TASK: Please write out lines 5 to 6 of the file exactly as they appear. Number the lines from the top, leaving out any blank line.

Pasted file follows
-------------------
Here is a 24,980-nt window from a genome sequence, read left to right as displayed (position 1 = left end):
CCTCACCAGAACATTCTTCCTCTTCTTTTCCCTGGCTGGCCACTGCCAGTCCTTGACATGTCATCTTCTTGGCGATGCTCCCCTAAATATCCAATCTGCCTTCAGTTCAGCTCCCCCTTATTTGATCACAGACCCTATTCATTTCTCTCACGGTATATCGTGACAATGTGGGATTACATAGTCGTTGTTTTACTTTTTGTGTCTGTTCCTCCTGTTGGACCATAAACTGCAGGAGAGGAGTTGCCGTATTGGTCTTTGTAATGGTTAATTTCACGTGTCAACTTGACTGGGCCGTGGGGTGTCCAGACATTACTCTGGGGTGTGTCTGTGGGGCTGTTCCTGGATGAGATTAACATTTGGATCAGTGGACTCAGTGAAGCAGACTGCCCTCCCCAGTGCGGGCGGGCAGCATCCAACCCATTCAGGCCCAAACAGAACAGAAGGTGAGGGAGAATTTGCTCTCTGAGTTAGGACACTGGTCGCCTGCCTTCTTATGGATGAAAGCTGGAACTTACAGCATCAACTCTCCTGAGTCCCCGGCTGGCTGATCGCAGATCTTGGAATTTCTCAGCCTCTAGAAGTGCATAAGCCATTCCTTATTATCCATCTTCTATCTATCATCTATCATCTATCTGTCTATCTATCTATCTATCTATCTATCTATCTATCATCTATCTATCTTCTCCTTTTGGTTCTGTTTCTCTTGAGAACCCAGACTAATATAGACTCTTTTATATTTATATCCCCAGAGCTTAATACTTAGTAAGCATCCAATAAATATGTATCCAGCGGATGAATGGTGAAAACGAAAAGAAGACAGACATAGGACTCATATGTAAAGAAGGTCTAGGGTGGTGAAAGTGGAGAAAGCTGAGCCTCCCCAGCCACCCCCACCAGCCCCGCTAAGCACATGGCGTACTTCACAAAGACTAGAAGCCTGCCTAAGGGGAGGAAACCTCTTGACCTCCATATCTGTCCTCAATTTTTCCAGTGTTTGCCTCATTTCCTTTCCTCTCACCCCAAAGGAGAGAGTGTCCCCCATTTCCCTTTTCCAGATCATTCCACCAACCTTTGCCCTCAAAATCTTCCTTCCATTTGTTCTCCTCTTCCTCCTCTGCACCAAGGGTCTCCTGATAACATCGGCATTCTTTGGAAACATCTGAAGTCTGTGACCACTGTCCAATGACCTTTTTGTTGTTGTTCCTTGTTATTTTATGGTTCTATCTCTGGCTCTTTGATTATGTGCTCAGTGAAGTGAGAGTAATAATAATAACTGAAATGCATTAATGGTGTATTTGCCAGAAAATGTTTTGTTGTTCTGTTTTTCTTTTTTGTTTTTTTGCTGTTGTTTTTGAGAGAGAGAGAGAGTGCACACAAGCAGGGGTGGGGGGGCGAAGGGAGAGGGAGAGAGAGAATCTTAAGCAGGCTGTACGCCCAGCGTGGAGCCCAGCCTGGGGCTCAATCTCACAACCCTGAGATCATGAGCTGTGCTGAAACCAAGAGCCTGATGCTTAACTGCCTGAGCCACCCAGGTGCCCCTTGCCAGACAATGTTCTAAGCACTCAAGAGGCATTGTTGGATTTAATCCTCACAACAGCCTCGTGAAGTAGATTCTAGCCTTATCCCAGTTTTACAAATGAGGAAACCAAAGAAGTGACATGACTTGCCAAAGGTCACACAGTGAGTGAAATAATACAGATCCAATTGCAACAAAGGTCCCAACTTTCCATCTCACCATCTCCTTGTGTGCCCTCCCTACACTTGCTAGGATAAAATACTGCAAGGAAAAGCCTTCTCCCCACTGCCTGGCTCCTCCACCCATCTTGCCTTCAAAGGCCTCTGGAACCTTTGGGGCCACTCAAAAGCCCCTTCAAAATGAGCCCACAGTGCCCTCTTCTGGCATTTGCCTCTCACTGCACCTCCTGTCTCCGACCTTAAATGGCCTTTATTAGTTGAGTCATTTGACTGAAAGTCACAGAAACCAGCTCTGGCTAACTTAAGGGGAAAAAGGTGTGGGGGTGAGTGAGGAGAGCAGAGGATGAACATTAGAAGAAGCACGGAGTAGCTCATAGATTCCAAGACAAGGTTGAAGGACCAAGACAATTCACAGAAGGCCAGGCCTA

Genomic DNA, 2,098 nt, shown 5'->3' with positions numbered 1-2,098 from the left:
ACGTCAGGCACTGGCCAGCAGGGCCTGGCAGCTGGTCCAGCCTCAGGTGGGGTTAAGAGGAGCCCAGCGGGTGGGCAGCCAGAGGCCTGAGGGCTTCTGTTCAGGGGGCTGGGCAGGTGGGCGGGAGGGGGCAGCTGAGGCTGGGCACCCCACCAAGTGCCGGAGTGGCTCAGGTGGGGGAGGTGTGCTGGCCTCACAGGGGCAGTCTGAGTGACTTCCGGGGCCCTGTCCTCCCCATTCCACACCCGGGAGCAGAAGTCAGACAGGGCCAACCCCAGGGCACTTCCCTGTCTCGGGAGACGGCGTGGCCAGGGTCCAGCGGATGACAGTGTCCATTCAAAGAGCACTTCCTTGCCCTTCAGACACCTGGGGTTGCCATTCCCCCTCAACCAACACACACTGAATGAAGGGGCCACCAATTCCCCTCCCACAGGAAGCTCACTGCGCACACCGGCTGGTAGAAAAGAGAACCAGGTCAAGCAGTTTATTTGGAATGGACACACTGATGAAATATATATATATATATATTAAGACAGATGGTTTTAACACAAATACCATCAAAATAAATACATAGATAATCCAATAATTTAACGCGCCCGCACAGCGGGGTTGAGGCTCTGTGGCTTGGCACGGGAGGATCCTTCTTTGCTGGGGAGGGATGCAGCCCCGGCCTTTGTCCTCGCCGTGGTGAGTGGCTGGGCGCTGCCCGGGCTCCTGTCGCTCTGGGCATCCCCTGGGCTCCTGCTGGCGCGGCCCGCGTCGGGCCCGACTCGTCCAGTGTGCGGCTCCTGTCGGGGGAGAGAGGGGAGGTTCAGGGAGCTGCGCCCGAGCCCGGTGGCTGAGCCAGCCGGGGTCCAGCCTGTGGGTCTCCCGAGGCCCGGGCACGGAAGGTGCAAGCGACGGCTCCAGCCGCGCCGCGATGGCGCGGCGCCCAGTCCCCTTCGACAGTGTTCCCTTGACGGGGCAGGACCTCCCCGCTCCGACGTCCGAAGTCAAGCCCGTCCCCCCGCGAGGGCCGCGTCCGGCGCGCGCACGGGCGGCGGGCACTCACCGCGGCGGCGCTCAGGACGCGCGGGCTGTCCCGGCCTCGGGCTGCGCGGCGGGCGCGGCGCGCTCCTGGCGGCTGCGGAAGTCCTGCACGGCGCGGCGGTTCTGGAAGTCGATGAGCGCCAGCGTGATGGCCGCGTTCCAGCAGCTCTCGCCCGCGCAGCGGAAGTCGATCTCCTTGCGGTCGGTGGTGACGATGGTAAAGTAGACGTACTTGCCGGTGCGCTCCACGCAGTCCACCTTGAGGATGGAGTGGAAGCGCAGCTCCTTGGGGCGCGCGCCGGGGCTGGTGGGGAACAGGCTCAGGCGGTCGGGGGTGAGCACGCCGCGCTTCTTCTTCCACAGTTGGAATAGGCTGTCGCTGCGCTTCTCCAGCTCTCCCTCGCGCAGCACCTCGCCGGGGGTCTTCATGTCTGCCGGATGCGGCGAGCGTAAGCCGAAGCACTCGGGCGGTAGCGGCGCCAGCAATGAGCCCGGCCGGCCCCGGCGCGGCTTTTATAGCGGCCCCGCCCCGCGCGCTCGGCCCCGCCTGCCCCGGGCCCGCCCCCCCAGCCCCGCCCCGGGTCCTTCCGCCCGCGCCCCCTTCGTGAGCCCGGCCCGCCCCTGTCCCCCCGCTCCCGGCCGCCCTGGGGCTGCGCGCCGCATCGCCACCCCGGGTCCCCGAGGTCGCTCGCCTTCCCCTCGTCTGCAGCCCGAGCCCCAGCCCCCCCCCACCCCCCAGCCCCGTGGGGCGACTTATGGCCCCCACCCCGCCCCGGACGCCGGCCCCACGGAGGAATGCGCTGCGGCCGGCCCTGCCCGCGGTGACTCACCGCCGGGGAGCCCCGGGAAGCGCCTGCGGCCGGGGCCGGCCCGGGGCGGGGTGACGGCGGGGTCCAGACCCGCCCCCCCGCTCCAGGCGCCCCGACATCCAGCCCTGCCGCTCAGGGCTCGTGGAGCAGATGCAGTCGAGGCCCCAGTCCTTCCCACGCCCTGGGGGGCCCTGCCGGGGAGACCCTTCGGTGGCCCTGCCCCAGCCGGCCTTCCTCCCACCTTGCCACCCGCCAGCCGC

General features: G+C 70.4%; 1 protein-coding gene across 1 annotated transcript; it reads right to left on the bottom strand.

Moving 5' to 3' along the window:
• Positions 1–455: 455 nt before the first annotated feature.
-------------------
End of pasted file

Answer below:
General features: G+C 70.4%; 1 protein-coding gene across 1 annotated transcript; it reads right to left on the bottom strand.

Moving 5' to 3' along the window: